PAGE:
Richard Mourdock for U.S. Senate campaign video: It's time.... for Richard Mourdock. March 3, 2011, http://youtu.be/0EE8jJ2Jhu8
Richard Mourdock: Precursor or anomaly? Greg Garrison and Charlie Cook -separately- adroitly pinpoint where Sen. Richard Lugar eventually lost his way, started losing the trust of Hoosier voters, then lost in a landslide due to the dis-connect. Points largely lost on a predictably apoplectic Beltway MSM
The best reasoned analysis I've read thus far of why Sen. Lugar lost in the GOP primary last week -and lost badly- is by the one-and-only Charlie Cook last week and Breitbart.com's Greg Garrison today.
THE COOK REPORT
Don’t just chalk up the Indiana Republican’s primary defeat to the tea party. It’s more complicated than that.
By Charlie Cook
Updated: May 11, 2012 | 1:39 p.m.
May 10, 2012 | 4:00 p.m.
One way to explain Sen. Richard Lugar’s loss to state Treasurer Richard Mourdock in this week’s Indiana Republican primary is to attribute it to a tea party takeover of the GOP. A second explanation is that a venerable public servant overstayed his welcome and ran for reelection one time too many. A third is that Lugar was too focused on international relations and grew too distant from his state—that he didn’t keep his political fences mended back home.
Read the rest of the column at
LUGAR: 36 YEARS OF PUBLIC SERVICE
by Greg Garrison
May 16, 2012
He was 16 when I was born, Mayor of Indianapolis (my home town) when I was a student at IU, and off to the US Senate when I was a ripe old 28; been there ever since. And a few hours after having seen him take a beating most uncommon in American politics—he lost to Indiana State Treasurer Richard Mourdock by 21 points in yesterday’s primary—the confetti has just stopped floating to the floor and empty beer cans have barely stopped rolling around as we look with mixed feelings at the phenomenon just experienced.
Read the rest of the post at:
Both before and after I first moved to the Washington, D.C. area in 1988, where I lived and worked for 15 years, other than maybe Sam Nunn in Georgia, Daniel Inouye in Hawaii or Teddy Kennedy in Massachusetts, I don't think there was another senator more firmly linked in the minds of both voters and the local and national news media with their own home state than Dick Lugar was with Indiana, who was already a U.S. Senator when I first moved to Bloomington from North Miami Beach in August of 1979 for my freshman year at IU.
Then, and for 25 years afterwards, it was simply inconceivable for anyone who knew anything about Indiana politics and the people of the state to imagine any logical scenario where he would ever lose an election, even if he should've retired after his last term ended in 2006.
Thirty years was long enough, though, and lots of voters who had voted for Lugar their entire life had become disenchanted with both him, his policies and his increasingly-curious priority choices.
As I've mentioned here previously, too, I was actually at the televised Birch Bayh-Dan Quayle Senate debate at IU in 1980, sitting in the second row of sweltering Whittenberger Auditorium at the IMU, where I usually sat to watch films on weekend nights, glad to be somewhere where people cared about ideas and public policy, even if they weren't always the ones that I agreed with or thought were most logical or reasonable.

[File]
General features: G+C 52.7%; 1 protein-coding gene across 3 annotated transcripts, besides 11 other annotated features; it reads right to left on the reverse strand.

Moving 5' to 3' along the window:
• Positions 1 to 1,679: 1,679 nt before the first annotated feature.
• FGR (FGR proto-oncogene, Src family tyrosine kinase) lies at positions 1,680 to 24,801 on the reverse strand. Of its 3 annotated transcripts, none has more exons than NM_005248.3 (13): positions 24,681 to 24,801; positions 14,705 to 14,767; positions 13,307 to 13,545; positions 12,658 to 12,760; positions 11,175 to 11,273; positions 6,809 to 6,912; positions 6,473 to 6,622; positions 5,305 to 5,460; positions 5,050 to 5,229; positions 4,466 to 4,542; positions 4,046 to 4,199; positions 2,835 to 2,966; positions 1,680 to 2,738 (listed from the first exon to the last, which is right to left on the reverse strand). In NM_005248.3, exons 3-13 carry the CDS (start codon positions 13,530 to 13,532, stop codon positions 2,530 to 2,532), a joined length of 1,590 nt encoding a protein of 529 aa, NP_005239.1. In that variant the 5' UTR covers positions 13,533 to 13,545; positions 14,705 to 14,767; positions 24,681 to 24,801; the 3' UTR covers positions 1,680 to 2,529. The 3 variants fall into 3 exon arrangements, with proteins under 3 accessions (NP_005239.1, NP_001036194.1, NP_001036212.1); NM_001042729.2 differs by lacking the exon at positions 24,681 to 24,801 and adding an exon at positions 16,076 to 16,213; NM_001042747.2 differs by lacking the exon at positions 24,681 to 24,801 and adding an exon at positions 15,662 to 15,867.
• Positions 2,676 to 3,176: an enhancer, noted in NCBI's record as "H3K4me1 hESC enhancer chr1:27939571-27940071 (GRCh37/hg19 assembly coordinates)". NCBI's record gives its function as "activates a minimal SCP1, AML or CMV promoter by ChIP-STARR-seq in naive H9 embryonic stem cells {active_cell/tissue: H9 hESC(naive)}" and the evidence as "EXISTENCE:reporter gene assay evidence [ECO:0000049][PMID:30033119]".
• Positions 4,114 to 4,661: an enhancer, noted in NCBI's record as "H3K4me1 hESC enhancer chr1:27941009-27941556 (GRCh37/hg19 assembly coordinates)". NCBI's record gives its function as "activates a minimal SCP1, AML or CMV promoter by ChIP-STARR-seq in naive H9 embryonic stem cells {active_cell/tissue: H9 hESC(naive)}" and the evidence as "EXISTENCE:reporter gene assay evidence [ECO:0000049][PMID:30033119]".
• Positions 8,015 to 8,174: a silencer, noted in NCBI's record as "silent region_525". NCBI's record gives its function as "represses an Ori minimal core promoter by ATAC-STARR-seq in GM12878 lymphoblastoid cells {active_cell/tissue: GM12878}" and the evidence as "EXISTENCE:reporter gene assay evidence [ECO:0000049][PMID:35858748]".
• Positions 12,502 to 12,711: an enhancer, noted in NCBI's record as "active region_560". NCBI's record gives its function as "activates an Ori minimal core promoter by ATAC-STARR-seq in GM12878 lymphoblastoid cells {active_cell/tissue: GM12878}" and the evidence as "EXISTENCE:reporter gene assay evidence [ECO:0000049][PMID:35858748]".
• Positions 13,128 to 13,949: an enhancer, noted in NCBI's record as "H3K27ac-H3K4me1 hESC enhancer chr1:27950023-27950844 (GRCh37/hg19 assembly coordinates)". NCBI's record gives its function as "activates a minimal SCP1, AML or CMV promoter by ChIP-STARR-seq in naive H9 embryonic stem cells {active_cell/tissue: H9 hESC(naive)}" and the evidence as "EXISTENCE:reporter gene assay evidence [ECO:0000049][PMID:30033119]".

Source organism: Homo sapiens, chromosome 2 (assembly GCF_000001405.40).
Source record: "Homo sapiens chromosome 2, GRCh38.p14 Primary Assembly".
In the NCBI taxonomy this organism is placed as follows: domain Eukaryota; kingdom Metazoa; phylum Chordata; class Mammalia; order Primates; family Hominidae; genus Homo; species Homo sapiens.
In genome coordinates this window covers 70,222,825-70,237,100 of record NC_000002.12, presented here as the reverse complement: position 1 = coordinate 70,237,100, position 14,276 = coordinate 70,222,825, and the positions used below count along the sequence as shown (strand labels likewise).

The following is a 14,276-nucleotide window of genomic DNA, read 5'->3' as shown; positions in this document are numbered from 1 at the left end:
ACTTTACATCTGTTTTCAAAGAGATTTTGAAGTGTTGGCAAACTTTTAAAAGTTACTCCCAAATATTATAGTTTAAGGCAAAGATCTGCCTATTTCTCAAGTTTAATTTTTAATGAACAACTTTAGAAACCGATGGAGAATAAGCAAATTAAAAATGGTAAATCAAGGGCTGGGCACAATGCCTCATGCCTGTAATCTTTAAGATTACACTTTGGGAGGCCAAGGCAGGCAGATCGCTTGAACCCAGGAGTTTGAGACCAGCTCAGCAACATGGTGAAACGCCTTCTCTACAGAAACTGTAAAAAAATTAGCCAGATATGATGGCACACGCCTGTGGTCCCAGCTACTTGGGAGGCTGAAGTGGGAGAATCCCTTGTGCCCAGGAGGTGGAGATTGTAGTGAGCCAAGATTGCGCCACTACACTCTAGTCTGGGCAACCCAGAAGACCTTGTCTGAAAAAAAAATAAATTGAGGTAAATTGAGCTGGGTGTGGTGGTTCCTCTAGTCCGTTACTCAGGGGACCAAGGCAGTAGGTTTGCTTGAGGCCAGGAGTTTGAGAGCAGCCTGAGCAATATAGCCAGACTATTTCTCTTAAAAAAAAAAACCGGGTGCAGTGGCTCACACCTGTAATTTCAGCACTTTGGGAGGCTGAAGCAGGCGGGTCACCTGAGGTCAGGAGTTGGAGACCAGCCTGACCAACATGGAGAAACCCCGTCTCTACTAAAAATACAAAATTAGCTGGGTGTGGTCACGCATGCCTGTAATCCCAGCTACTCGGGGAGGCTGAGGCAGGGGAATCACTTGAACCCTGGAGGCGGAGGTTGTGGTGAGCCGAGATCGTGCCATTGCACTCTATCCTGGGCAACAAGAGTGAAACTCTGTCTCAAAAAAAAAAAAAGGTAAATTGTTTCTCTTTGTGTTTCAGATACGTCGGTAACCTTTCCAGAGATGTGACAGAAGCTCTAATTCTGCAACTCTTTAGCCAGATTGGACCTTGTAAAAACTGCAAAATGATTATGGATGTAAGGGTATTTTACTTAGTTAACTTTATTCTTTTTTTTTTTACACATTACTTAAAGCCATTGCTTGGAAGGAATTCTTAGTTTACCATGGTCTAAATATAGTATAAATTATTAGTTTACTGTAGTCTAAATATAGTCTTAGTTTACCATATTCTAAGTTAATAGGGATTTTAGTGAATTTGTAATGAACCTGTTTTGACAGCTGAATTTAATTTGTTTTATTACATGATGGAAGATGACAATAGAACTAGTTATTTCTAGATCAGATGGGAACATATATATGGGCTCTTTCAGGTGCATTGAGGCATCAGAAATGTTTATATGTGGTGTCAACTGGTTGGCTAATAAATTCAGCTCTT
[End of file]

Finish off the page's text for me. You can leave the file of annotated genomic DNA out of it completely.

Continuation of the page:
After growing-up in the completely unrepresentative South Florida of the 1970's, with no Black or Hispanic congressmen and everyone on the Dade County Commission voted in at-large, the best-case scenario for lobbyists, I was happy to be somewhere where every vote counted for something.
A place where actual political debates took place, even if they didn't exactly match the lofty rhetoric of the Lincoln-Douglas debates of 1858; the election Lincoln lost in case you forgot, before he was elected president two years later.
On Election Night 1980, I spent a lot of time going from one place to another for various election return parties, on and off-campus, in retrospect, the news about Bayh losing to Quayle was merely the precursor.
I eventually made my way tothe dorm room of a friend there at Briscoe Quad where I lived that year, a friend who just happened to be the IU Student Association president.
As first, George McGovern, John Culver and other well-known Dems bit the dust, and then Reagan was acclaimed the winner over President Carter, the large crowd became the very personification of an election wake, filled with gallows humor -and clever remarks about someone making a race competitive by only losing by ten percentage points!
The next time I was in a place that Blue and sad following election returns was at The Hyatt Regency Washington on Capitol Hill for the mid-term 1994 elections, when I thought the GOP would take the House, but my friends on The Hill told me that my famous intuition was wrong, something it rarely was.
By the end of the night, many of my friends were actually crying real tears as they saw their always-interesting Capitol Hill jobs get eliminated before their eyes, when their bosses lost in the Gingrich Revolution, while people who for years had been on the Majority Staff of House committees realized that the new math would get them gone, in part, because of how they'd run things and treated the Republican staffers.
Karma, it's not just a chameleon.
-----Howey Politics Indiana: http://howeypolitics.com/
NPR Audio: The Bigger Picture Of Indiana's Senate Race:
NPR's Scott Simon talks with Hoosier political analyst Brian Howey of the Howey Indiana Politics newletter about Richard Mourdock's landslide defeat of Sen. Richard Lugar last Tuesday in the GOP Senate primary